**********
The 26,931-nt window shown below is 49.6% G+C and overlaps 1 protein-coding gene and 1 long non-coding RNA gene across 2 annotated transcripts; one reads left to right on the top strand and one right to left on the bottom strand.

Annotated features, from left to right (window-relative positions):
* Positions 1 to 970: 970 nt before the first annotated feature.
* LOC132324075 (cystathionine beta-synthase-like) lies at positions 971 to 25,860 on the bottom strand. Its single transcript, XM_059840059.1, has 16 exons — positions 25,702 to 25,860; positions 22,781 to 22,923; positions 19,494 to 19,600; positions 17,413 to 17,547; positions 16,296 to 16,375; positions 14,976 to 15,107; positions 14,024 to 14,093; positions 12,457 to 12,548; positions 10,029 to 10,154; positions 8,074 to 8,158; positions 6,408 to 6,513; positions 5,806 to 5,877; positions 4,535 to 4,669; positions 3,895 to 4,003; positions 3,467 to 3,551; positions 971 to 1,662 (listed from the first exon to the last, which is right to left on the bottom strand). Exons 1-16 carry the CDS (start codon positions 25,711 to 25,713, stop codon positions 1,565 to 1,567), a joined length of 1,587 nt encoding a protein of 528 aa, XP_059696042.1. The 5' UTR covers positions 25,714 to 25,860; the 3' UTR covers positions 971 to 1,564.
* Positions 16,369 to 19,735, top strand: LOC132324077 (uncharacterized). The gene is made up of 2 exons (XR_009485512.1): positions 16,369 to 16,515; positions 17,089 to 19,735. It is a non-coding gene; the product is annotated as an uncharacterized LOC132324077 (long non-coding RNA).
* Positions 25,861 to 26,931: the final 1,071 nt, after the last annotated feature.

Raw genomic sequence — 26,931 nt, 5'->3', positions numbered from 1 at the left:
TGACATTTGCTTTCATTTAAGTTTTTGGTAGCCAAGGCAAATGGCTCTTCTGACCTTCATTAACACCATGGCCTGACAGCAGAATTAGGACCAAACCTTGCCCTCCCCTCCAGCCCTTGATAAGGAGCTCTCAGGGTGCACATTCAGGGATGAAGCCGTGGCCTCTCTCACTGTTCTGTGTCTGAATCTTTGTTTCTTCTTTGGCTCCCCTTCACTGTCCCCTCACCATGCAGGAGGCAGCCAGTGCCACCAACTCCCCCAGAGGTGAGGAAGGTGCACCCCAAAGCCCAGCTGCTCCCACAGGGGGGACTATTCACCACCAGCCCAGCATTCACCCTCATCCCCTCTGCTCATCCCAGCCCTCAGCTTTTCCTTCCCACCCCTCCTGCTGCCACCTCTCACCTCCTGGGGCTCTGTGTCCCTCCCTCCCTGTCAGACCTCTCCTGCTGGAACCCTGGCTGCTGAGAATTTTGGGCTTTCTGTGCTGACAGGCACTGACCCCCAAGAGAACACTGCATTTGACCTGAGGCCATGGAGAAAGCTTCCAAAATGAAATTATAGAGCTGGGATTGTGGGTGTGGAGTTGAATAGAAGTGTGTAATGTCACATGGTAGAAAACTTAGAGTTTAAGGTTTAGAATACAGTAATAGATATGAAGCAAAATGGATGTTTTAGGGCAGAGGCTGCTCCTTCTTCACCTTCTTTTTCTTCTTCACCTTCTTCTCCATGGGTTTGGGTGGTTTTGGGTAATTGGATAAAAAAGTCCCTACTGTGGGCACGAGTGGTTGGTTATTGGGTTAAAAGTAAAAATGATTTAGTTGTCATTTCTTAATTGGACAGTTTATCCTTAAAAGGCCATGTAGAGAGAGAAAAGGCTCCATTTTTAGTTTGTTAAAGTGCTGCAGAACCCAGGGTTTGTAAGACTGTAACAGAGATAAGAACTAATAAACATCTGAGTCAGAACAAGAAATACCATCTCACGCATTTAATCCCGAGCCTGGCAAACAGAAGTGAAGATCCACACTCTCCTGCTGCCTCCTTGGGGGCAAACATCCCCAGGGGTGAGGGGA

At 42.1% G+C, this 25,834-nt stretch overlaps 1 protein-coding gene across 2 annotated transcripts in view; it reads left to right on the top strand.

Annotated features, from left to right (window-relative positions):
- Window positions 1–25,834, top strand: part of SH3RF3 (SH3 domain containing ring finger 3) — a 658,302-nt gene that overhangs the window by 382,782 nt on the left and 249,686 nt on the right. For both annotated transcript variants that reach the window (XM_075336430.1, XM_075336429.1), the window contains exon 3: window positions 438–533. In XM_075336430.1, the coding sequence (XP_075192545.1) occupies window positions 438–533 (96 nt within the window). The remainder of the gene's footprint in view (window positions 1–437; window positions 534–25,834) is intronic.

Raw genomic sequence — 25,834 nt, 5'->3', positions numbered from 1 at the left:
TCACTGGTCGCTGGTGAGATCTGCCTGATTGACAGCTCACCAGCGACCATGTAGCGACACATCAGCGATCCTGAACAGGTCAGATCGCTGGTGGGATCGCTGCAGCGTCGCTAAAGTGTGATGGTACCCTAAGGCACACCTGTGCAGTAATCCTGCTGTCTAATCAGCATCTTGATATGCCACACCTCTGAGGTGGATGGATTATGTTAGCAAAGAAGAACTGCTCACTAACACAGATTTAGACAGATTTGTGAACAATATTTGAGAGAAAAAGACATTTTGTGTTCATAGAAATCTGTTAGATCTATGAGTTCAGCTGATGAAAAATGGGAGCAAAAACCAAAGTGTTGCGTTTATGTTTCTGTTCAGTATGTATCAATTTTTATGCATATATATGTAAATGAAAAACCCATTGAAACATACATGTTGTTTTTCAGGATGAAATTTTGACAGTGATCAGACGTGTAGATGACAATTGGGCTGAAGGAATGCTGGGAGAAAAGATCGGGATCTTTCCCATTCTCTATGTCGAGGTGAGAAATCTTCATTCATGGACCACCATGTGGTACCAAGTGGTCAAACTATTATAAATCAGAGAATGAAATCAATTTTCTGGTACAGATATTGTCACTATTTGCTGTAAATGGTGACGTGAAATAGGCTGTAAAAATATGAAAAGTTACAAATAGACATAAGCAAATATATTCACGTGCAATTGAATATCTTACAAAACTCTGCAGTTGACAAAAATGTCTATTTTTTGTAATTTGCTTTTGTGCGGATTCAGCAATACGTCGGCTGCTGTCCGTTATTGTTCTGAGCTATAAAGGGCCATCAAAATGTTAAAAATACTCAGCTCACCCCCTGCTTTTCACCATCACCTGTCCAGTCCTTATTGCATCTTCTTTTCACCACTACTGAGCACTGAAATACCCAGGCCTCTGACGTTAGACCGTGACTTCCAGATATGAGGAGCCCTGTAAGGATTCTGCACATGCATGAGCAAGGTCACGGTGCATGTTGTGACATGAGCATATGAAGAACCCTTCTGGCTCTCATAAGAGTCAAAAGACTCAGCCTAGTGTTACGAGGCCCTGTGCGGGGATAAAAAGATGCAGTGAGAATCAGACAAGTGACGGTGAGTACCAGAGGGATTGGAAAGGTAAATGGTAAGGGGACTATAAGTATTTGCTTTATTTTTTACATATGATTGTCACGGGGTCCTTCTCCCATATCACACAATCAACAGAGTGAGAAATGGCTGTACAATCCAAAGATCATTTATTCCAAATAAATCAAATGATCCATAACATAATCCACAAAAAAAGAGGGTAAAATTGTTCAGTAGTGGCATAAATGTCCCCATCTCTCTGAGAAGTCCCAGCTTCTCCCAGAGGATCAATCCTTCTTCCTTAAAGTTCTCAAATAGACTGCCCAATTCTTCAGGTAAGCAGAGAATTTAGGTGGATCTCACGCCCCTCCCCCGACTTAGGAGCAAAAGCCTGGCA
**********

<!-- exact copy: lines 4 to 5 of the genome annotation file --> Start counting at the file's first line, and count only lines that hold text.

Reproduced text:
* LOC132324075 (cystathionine beta-synthase-like) lies at positions 971 to 25,860 on the bottom strand. Its single transcript, XM_059840059.1, has 16 exons — positions 25,702 to 25,860; positions 22,781 to 22,923; positions 19,494 to 19,600; positions 17,413 to 17,547; positions 16,296 to 16,375; positions 14,976 to 15,107; positions 14,024 to 14,093; positions 12,457 to 12,548; positions 10,029 to 10,154; positions 8,074 to 8,158; positions 6,408 to 6,513; positions 5,806 to 5,877; positions 4,535 to 4,669; positions 3,895 to 4,003; positions 3,467 to 3,551; positions 971 to 1,662 (listed from the first exon to the last, which is right to left on the bottom strand). Exons 1-16 carry the CDS (start codon positions 25,711 to 25,713, stop codon positions 1,565 to 1,567), a joined length of 1,587 nt encoding a protein of 528 aa, XP_059696042.1. The 5' UTR covers positions 25,714 to 25,860; the 3' UTR covers positions 971 to 1,564.
* Positions 16,369 to 19,735, top strand: LOC132324077 (uncharacterized). The gene is made up of 2 exons (XR_009485512.1): positions 16,369 to 16,515; positions 17,089 to 19,735. It is a non-coding gene; the product is annotated as an uncharacterized LOC132324077 (long non-coding RNA).